The history of Nigeria’s maritime industry can be traced back to colonial times. The British colonial powers used Nigeria as both a principal hub for the West African maritime trade and key source of raw materials for their local industries. As a result, the Nigerian maritime industry was structured around the needs of the British and there was virtually no local professional presence within the industry. This situation changed drastically following Nigeria’s independence in 1960. In the intervening 40 years, the Nigerian government has made substantial efforts to indigenize the maritime industry. One of the key challenges to this indigenization process was the historic lack of formal training programs to develop and professionalize Nigerian seafarers. Although some training programs existed, most lacked standardization and were largely ad hoc in nature. In most cases, the training was provided on an apprenticeship model, with students learning on the job. This meant that the majority of Nigerian seafarers did not receive formal qualifications and were largely shut out of opportunities for career progression within the industry. This problem was further compounded by the fact that most Nigerian seafarers were not accustomed to formal classroom learning. Previous studies have noted that the standardization of training and introduction of internationally recognized qualifications would likely improve the professional standing of Nigerian seafarers and increase the industry’s potential in global markets. However, the extent to which certain seafarers training programs in the country should be accredited locally, as opposed to having curriculum and qualifications vetted by international standards is still a subject of contention today. Such academic discussions aside, there has been sparse literature on the effectiveness of seafarers training programs in Nigeria. This is compounded by the fact that there is no comprehensive, empirical assessment of the training programs nationally. At best, existing studies tend to be descriptive in nature and have tended to rely on qualitative assessments by industry experts. The aim of this research is therefore to systematically assess the effectiveness of seafarers training in Nigeria and determine the areas which require improvement. As it stands, many Nigerian seafarers hold STCW qualification certificates.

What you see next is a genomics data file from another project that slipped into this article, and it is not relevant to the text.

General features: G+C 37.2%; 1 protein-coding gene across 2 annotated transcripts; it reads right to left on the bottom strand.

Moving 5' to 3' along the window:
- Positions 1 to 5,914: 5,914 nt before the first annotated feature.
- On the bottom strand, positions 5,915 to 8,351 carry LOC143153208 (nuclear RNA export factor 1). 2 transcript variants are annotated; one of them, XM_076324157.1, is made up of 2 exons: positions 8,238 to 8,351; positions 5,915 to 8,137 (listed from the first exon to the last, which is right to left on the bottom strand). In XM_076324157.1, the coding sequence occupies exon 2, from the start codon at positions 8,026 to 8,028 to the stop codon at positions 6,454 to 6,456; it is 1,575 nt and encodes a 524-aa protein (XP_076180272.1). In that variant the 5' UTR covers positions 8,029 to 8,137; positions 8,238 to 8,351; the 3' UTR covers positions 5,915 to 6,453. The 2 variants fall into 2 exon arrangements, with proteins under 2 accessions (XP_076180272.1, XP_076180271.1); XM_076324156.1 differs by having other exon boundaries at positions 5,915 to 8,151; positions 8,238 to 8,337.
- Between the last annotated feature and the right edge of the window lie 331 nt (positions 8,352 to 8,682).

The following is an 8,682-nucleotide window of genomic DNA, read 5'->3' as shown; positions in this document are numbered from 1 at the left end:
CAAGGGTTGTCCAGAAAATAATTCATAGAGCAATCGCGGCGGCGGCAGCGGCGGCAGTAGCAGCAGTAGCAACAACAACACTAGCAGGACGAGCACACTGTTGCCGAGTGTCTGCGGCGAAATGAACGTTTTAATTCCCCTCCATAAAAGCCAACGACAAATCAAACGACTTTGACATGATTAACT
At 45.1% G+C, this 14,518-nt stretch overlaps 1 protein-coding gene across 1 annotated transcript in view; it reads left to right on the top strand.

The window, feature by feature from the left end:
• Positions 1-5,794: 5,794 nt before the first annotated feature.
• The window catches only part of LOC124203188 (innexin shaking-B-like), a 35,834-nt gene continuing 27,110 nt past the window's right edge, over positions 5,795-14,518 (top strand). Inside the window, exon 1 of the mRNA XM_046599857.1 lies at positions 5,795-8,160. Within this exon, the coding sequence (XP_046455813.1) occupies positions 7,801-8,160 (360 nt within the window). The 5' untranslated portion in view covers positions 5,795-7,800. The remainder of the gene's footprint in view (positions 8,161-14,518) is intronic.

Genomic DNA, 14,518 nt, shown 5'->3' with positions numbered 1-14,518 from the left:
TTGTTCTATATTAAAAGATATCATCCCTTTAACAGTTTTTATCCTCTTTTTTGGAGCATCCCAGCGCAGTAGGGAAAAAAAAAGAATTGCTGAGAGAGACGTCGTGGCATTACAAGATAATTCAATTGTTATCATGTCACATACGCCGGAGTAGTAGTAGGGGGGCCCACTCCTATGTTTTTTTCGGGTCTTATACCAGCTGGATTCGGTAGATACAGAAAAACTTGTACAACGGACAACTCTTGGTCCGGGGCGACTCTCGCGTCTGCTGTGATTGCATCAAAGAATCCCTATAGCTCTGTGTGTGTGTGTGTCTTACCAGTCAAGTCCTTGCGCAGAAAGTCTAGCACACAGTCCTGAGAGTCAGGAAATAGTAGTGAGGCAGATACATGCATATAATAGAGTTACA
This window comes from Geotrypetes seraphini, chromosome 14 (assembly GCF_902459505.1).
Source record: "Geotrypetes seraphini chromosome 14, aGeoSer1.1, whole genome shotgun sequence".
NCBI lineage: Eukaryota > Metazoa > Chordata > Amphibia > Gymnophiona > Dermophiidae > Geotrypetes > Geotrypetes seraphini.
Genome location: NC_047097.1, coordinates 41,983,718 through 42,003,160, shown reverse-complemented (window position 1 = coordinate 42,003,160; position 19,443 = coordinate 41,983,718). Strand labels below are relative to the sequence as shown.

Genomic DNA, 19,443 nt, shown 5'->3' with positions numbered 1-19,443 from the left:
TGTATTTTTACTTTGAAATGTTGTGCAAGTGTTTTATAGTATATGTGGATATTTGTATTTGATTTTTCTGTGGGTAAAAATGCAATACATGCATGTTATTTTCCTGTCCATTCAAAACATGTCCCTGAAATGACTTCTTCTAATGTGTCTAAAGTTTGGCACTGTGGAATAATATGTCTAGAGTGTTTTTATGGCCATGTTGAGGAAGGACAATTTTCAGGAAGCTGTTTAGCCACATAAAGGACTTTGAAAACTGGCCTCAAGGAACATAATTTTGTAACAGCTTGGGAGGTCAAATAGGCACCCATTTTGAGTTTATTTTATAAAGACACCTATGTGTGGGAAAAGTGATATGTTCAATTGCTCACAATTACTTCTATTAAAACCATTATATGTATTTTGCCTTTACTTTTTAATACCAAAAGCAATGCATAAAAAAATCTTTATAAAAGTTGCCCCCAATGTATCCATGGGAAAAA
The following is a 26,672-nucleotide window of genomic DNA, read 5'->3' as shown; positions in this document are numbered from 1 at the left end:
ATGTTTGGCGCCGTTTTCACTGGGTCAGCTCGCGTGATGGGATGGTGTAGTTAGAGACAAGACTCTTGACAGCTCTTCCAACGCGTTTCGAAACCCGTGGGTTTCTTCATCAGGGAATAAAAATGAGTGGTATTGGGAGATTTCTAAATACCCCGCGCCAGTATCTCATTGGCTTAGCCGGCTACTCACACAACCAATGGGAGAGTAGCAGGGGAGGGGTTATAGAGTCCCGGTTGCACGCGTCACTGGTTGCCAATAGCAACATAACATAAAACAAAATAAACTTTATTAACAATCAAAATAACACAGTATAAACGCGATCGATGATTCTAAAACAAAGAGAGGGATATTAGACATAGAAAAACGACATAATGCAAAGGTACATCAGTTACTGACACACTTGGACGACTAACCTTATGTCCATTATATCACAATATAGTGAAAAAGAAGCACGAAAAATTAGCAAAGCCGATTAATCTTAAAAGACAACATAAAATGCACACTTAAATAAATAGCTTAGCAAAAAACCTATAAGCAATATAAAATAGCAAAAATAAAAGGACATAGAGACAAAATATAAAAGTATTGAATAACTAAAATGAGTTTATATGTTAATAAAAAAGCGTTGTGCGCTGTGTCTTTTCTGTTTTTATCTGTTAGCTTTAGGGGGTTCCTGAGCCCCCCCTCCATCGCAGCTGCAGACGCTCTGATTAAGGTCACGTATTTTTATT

1.2 Problem Statement